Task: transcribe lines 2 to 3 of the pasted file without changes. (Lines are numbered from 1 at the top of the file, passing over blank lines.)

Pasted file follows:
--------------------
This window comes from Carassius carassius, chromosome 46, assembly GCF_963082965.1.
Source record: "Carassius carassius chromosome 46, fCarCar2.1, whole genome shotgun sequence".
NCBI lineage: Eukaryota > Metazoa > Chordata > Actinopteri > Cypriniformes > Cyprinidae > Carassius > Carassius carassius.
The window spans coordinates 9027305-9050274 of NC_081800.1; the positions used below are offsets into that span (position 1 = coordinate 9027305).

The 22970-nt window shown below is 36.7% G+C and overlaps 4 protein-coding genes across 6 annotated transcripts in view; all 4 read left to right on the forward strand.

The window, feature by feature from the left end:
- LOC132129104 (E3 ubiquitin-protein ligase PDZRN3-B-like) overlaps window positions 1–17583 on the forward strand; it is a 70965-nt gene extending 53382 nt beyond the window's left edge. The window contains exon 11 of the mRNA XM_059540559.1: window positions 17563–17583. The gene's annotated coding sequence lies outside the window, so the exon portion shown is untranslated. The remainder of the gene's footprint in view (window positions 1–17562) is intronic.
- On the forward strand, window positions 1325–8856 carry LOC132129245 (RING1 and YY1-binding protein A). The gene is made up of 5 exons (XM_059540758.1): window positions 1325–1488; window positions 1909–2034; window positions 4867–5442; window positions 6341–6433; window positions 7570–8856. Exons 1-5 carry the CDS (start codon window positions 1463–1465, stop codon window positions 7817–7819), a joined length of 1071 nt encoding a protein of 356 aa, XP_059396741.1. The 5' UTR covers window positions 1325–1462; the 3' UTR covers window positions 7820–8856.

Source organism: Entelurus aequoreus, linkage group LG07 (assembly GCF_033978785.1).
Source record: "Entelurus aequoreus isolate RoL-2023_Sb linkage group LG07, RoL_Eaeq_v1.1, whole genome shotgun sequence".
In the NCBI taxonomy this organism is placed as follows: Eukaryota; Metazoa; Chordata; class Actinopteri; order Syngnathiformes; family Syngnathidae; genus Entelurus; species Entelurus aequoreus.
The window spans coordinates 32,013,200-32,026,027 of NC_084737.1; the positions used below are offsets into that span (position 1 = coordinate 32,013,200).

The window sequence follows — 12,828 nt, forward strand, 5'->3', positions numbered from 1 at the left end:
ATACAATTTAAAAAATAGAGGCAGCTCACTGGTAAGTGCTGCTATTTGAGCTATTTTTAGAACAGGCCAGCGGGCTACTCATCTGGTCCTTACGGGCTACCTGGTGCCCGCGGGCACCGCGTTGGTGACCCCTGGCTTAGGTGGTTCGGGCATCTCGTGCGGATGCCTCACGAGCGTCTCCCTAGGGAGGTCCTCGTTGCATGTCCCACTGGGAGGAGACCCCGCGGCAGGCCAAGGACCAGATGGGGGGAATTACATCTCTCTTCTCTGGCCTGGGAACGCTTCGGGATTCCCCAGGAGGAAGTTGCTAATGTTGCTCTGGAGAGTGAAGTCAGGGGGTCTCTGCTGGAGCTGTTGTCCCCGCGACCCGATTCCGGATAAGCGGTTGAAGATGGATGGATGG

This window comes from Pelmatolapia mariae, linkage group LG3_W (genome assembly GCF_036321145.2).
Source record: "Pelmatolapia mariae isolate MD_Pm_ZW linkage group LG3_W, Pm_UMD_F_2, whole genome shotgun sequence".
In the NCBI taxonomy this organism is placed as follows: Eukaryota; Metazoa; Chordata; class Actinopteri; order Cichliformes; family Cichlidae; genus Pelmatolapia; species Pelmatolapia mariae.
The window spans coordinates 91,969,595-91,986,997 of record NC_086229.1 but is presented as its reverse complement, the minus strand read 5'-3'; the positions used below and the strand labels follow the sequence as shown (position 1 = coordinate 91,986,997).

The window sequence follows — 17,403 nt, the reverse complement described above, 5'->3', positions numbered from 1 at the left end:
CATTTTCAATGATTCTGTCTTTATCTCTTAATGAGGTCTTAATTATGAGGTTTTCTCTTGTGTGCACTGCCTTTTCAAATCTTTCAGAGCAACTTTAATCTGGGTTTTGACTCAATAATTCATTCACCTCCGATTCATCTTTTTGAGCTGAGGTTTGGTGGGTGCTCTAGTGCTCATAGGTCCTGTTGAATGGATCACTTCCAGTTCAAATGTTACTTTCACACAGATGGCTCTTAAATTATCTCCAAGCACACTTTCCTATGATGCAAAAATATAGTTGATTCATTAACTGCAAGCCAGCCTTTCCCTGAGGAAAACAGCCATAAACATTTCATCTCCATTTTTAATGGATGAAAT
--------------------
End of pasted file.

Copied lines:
Source record: "Carassius carassius chromosome 46, fCarCar2.1, whole genome shotgun sequence".
NCBI lineage: Eukaryota > Metazoa > Chordata > Actinopteri > Cypriniformes > Cyprinidae > Carassius > Carassius carassius.